is forgotten the day after it's printed, and when we can't grind out
any more, when they 've squeezed our brains dry, we 're thrown on the
dust-heap to be buried by a benevolent association.  Don't go into
journalism unless you own the paper!  That's where the profits are--big
circulation and advertising revenue, politics and peerages!  I 'm too
old for aiming at ownership now; besides, I 'm a writer, not a screw!
Journalism be hanged.  If I 'd been a _chef_ in a millionaire's palace,
or a fashionable hotel, I 'd have done better."

Possibly.  At any rate he would have been the prince of _chefs_ as he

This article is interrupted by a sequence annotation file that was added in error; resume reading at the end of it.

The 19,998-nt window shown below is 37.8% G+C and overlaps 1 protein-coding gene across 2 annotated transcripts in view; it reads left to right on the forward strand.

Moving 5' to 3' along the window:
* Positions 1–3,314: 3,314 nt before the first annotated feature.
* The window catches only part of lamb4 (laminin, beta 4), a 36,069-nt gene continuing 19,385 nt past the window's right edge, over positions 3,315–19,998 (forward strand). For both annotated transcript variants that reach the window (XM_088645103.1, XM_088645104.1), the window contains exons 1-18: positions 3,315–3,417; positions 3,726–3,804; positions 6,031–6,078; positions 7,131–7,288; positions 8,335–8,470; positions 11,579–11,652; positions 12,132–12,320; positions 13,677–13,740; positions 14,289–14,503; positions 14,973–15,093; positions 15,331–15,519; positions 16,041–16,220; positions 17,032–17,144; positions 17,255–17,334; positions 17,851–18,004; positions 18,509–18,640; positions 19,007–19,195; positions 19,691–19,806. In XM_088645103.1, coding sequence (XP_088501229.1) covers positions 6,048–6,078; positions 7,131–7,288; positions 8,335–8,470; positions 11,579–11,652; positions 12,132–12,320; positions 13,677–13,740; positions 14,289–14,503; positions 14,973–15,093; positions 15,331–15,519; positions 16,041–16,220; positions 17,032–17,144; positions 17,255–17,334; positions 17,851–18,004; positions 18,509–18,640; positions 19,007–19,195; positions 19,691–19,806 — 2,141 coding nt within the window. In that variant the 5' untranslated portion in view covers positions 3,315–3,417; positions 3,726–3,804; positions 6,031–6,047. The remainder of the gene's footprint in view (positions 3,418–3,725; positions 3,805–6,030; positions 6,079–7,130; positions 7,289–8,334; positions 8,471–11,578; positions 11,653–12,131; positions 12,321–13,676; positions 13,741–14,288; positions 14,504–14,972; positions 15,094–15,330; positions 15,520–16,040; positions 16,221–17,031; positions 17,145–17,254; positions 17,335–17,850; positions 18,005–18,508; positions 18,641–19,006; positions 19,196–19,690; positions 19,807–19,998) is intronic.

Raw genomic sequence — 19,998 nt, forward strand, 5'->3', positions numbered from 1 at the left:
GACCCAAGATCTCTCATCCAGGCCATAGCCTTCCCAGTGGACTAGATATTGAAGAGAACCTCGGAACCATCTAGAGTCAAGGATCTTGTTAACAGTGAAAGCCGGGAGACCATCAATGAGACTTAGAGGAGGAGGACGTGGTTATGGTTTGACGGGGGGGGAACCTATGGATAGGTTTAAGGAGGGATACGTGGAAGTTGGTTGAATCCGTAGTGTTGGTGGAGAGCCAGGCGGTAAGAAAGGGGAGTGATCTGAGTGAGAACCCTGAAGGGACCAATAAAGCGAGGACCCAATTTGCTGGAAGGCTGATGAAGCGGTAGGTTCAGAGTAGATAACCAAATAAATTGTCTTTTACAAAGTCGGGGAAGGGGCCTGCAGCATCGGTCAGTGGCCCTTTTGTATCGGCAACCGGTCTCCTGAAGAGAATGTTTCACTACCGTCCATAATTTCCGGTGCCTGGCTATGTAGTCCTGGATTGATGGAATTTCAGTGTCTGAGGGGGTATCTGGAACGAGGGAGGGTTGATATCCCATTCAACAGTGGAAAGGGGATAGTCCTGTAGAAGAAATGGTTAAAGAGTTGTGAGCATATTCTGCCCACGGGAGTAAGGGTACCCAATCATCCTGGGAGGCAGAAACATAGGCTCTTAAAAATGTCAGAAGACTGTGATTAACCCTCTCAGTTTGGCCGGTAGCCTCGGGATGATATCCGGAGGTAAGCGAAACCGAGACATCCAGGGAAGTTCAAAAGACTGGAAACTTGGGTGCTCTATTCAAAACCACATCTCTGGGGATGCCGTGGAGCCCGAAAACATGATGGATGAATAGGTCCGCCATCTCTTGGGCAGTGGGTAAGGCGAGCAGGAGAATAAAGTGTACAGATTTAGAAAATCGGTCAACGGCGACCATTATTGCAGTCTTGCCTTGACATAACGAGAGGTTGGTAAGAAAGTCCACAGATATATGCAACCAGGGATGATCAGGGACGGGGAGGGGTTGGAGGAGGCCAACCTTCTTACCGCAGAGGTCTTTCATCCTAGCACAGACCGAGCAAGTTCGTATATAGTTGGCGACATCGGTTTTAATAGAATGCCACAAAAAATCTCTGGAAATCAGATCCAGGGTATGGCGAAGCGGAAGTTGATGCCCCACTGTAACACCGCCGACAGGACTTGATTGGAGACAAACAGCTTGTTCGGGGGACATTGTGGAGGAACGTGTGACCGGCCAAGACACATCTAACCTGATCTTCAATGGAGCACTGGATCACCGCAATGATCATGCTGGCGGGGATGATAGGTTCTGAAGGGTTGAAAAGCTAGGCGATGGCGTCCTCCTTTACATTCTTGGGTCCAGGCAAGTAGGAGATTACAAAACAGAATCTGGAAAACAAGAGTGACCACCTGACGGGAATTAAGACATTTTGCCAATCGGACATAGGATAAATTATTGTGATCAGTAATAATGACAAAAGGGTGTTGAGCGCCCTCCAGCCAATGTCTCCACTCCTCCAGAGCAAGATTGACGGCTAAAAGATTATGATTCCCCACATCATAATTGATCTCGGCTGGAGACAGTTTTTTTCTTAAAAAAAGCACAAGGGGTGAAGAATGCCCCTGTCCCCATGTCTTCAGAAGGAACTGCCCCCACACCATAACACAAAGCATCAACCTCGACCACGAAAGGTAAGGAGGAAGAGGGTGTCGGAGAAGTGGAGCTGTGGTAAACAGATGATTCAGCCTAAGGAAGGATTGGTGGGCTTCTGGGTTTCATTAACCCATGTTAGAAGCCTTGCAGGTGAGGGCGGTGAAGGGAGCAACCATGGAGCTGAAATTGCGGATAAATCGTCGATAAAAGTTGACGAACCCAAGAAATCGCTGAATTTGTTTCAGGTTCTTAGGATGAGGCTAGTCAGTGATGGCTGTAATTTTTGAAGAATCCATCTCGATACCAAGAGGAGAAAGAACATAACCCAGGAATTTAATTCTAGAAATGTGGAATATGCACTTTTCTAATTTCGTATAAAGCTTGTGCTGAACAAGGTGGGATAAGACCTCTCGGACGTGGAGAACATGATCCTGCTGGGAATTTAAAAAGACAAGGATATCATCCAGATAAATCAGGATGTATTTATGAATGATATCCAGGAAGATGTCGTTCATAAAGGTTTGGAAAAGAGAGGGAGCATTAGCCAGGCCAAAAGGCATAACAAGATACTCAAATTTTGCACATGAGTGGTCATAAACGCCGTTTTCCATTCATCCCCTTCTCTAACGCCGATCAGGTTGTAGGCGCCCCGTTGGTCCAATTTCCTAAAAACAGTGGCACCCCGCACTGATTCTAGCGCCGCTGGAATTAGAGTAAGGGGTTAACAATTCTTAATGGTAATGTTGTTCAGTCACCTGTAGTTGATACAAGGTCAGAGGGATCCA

was "the prince of journalists", or was it the king the public called
him?  He was supposed to earn fabulous sums with his pen.  If he earned
them he spent them, for he left nothing when he had "gone west."  He
was an artist in {34} cookery, had a knowing taste in wines; he had
been everywhere, seen everything, knew everybody, and on the shortest
possible notice could write an article upon anything or nothing.  He
had a flaming face, small, glittering eyes, a build and frontage not
unlike that of Pierpont Morgan of later fame, and a reputation for wit
and story-telling.  He had also a reputation for geniality.  He was as
genial as a thunderstorm.  His rumblings and clatters might pass quite
harmless, or sear you with a flash.  His familiar signature was "G.A.S."

"I see you don't believe it," said he, "but you will.  Don't say I did
n't warn you."

"Thanks," said I.